Practicing scale exercises is something that we do to gain flexibility and an overview of the guitar. But another thing you should also consider is that the things you practice in a Jazz scale exercise should also not be too far from what you actually need when you solo. Setting your scale practice up so that it is helping you develop vocabulary is very useful and very efficient.
In this video, I will show you 5 exercises that are scale exercises but that you can also use as great building blocks for jazz licks. When you check out these concepts you should also start to be able to make your own scale exercises that help you play better solos using the things you want to play in your solos.
This isn’t really a jazz scale lesson. A lot of teaching and a lot of online discussions are about what scales to use on what chords, and of course it is important and also the topic of one of my most viewed videos: 3 Scales To Play Jazz
But in this video, I am going to talk about how we may be overemphasizing the scales and not thinking about what we really need and give you some examples of how a lot of the artists we admire may not be thinking in scales or modes that much, and what we should think about instead.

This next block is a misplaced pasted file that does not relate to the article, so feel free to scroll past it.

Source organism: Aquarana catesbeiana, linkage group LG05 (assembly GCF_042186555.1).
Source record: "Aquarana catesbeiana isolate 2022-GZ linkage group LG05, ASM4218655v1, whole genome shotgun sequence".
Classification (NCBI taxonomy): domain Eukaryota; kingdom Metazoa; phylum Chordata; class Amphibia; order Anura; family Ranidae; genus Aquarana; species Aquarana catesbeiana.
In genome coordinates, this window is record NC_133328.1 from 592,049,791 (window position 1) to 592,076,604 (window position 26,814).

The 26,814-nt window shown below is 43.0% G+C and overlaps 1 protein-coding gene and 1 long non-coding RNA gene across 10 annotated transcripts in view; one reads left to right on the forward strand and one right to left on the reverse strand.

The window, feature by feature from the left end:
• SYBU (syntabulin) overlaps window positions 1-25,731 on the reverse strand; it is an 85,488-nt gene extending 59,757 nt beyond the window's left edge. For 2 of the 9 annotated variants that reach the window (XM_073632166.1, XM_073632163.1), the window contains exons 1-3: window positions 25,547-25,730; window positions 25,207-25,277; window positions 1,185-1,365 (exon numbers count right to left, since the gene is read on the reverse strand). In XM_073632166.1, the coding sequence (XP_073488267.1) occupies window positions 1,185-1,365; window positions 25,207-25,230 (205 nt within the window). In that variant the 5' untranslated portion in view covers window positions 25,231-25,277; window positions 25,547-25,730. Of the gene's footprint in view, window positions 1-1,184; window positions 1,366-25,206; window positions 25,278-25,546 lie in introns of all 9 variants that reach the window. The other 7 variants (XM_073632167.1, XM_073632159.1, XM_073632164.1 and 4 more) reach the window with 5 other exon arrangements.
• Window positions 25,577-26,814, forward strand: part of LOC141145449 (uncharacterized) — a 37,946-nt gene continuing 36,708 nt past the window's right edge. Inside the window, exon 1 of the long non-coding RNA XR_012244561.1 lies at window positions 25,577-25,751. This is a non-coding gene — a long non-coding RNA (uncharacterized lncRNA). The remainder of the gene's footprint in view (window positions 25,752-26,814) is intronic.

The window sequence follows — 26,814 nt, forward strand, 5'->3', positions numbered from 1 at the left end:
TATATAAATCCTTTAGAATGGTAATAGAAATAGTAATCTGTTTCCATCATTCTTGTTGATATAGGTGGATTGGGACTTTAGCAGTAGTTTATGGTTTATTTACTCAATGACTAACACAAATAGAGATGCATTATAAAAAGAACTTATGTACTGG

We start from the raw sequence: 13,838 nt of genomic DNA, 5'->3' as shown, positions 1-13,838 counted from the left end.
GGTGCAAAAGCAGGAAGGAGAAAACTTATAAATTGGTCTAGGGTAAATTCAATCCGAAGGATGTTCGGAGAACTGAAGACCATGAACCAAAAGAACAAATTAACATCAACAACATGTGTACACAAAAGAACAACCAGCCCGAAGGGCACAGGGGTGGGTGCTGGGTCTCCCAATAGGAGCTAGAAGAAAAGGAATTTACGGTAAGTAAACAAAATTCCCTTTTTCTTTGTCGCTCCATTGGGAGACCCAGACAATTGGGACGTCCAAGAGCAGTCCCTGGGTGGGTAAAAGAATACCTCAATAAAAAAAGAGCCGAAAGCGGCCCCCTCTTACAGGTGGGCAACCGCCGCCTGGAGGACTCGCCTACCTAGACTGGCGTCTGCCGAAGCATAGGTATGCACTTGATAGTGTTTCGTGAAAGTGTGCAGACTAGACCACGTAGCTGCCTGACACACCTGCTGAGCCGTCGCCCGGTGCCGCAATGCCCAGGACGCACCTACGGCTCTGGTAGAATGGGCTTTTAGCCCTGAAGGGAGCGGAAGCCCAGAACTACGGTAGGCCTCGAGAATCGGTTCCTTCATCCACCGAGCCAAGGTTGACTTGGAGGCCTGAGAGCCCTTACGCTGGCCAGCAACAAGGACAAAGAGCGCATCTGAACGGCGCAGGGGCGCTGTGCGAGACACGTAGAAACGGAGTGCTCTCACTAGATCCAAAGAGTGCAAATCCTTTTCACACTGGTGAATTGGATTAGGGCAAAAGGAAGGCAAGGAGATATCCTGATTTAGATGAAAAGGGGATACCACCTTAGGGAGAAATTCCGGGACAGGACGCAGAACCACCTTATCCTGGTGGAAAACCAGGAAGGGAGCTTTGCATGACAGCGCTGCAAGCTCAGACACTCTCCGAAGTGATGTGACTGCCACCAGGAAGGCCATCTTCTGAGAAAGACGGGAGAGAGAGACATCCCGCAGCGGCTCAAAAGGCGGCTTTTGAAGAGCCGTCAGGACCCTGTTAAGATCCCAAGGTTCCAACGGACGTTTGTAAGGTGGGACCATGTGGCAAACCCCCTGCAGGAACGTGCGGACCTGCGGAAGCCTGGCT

Focus on the song not the scales
When you are improvising you are playing lines that need to match the underlying chord sequence and relate to it. The scale you use will contain the chord, but sometimes it is not that important what else is in there.
First I am going to talk about how a lick or a solo follows the changes and then about how that makes some of the notes in the scale a lot less important.
Join 1500+ Other Jazz Guitarists 🎸Join us in the Facebook Jazz Guitar Group Community: http://bit.ly/InsidersFBGroup
If you have any questions, comments or suggestions for topics then please let me know. Leave a comment on the video or send me an e-mail. That is the best way for me to improve my lessons and make them fit what you are searching for.